Media Law in Other Jurisdictions


In the case of Danwer v Nine Network Australia ([2016] NSWSC 95) Button J dismissed an application for an interlocutory injunction to restrain the broadcast of a current affairs programme.

In Hoffman v Challis [2016] NSWSC 142 made various rulings on imputations pleaded by the plaintiff.

West Indies cricketer Chris Gayle is suing Fairfax media for damages in the New South Wales Supreme Court, after they published a series of articles in early January claiming that he had indecently exposed himself to a woman during Sydney training session at last year’s World Cup.

The Turnbull government has approved sweeping changes to Australia’s media ownership laws, paving the way for mergers and acquisitions.


In the case of Canadian Broadcasting Corporation v Whatcott (2016 SKCA 17) the Court of Appeal for Saskatchewan reduced a damages award of Can$30,000 to anti-gay campaigner to Can$1,000. The Court ruled that Mr Whatcott had failed to provide proof of actual malice on the part of the CBC, and that Court of Queen’s Bench Justice Richard Elson had made inferences based on “scant evidence.”

A Waterloo, Ontario lawyer’s decision to launch a defamation claim against a former client who complained about him to the law society constituted a professional misconduct, according to the regulator.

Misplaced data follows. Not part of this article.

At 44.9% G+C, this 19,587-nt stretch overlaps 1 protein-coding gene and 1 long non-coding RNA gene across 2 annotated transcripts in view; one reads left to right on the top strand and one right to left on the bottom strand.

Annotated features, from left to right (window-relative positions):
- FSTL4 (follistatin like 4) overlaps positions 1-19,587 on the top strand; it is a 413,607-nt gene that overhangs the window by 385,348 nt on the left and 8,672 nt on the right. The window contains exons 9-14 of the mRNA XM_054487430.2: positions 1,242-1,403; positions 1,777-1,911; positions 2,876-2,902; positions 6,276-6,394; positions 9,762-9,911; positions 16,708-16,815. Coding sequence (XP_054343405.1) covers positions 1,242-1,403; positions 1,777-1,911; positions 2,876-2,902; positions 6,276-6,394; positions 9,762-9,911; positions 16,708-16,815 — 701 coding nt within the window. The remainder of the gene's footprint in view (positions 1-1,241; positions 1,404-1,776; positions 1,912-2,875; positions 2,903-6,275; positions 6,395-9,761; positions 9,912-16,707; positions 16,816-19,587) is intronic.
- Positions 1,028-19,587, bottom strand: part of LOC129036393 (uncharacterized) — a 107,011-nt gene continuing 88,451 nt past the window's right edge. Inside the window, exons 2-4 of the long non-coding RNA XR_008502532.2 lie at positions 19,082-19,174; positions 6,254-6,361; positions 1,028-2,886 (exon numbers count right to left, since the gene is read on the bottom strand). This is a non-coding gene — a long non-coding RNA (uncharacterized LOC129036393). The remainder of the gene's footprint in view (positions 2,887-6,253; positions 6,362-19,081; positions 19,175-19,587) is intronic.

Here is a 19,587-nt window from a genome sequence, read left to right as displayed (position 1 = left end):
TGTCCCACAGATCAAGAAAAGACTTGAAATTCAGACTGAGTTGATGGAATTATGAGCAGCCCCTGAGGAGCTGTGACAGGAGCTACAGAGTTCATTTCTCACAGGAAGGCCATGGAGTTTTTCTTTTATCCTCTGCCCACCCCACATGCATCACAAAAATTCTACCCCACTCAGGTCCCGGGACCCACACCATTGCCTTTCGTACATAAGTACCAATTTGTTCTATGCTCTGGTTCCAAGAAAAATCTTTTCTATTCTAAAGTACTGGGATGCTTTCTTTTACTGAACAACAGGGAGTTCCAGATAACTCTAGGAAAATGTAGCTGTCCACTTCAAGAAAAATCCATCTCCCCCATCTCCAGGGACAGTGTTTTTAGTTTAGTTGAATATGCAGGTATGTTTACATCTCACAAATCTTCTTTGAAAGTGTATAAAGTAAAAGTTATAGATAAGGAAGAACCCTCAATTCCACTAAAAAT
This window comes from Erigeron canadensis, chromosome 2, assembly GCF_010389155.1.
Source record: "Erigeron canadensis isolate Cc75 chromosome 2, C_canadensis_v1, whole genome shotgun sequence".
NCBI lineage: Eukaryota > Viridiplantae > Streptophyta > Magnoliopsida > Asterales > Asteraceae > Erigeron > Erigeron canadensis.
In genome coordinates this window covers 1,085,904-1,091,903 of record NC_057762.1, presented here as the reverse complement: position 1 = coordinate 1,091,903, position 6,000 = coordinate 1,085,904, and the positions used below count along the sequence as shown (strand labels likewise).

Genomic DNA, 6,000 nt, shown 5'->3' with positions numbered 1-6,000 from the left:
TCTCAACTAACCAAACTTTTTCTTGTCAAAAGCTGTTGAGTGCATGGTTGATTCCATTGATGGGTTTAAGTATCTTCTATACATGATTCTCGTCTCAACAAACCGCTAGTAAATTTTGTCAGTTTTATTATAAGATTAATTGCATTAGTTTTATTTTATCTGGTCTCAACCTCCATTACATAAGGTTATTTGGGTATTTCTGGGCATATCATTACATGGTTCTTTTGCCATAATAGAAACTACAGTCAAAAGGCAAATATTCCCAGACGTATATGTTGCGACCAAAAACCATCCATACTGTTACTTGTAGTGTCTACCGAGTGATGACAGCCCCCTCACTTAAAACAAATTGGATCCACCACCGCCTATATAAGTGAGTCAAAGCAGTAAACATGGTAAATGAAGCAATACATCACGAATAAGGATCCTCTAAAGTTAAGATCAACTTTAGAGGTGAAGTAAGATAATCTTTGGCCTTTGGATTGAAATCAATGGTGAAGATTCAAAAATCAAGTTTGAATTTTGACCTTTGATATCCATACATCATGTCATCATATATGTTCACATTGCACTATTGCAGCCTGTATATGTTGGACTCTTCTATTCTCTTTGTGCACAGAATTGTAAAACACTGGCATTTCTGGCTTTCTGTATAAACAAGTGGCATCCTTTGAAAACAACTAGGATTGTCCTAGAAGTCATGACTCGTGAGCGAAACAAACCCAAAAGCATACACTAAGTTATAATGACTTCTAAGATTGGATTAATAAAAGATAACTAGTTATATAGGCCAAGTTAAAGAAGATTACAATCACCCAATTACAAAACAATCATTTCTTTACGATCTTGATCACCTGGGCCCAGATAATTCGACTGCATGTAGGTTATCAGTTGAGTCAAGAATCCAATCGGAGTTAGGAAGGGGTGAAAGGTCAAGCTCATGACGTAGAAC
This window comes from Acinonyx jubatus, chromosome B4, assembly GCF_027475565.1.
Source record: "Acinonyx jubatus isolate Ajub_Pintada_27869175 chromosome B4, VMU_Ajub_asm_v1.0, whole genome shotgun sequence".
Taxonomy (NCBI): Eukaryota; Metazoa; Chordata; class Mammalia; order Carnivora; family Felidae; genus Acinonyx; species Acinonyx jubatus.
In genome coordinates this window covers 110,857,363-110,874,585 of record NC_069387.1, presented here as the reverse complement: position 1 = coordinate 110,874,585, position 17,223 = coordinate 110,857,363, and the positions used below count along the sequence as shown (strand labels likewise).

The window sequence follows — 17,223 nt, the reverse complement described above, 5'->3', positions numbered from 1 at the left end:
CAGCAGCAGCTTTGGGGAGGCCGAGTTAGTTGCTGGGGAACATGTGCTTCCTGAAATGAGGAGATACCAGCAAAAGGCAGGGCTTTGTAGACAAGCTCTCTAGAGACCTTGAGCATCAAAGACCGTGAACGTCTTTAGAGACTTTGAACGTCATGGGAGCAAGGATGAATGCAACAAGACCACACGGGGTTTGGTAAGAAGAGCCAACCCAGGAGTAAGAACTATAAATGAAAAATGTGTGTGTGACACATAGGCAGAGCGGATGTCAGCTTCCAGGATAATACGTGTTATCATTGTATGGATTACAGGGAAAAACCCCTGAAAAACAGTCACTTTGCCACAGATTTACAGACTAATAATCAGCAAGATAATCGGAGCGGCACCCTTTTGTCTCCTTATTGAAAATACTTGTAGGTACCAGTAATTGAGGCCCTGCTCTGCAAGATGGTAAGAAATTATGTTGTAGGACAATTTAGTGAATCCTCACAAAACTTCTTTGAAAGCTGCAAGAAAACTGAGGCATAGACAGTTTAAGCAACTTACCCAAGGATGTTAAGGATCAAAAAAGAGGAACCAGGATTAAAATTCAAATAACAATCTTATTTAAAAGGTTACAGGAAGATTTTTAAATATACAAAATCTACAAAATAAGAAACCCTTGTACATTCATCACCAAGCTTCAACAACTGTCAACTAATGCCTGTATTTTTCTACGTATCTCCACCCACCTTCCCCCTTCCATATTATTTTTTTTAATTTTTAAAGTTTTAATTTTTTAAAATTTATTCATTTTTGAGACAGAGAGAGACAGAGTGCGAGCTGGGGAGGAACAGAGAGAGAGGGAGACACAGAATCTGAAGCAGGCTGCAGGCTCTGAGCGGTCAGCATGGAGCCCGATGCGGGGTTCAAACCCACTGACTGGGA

The Freshwater Fish Marketing Corp has filed a defamation claim against a critic who alleged the they sold fish that are not being inspected by government agents and could endanger human health.

A former premier and cabinet minister are being sued for defamation by a blogger over comments made on open line radio in 2011. Brad Cabana, who is representing himself, questioned Kathy Dunderdale and Terry French. He is seeking $5 million in damages.

A senior Liberal strategist testified in a defamation trial at the British Colombia Supreme Court about why the part dumped former West Vancouver MP Blair Wilson as a candidate.

Dominican Republic

The Dominican Republic’s Constitutional Court’s recent decision to strike down laws providing for criminal penalties for defamation has been hailed as a step forward in the fight to eliminate criminal defamation laws in the Americas by the Committee to Protect Journalists.


Malaysia blocked access to a widely read news portal on Thursday, the latest in a series of clampdowns on media organizations that have published reports critical of the government and Prime Minister Najib Razak, violating media law.


The Court of Appeal has confirmed a judgement in the libel case filed by Richard Cachia Caruana, former permanent representative to the EU  against Joe Grima, a former Labour Minister.

New Zealand

The Open Government partnership report, written by barrister Stephen Price, is available here.

United States

Comedian Bill Cosby has dropped his defamation lawsuit against Beverly Johnson who accused Mr Cosby of drugging her coffee and sexually assaulting her in the 1980s.

Republican frontrunner Donald Trump has pledged to curb press freedom through opening up libel laws to punish publication of ‘purposefully negative stories.’

Research and Resources

Next Week in the Courts

On Monday 29 February 2016 the trial in Stocker v Stocker will begin before Mitting J. The trial is listed for 7 days (for the background, see the interim decision last summer [2015] EWHC 1634 (QB)).

On Tuesday 1 March 2016 the trial in the “Operation Elveden” case of Axon v Ministry of Defence will begin before Nicol J.  The trial is listed for 5 days.


The following reserved judgment in a media law cases is outstanding:

Monks v National Westminster Bank plc heard 28 and 29 January 2016 (Sir David Eady).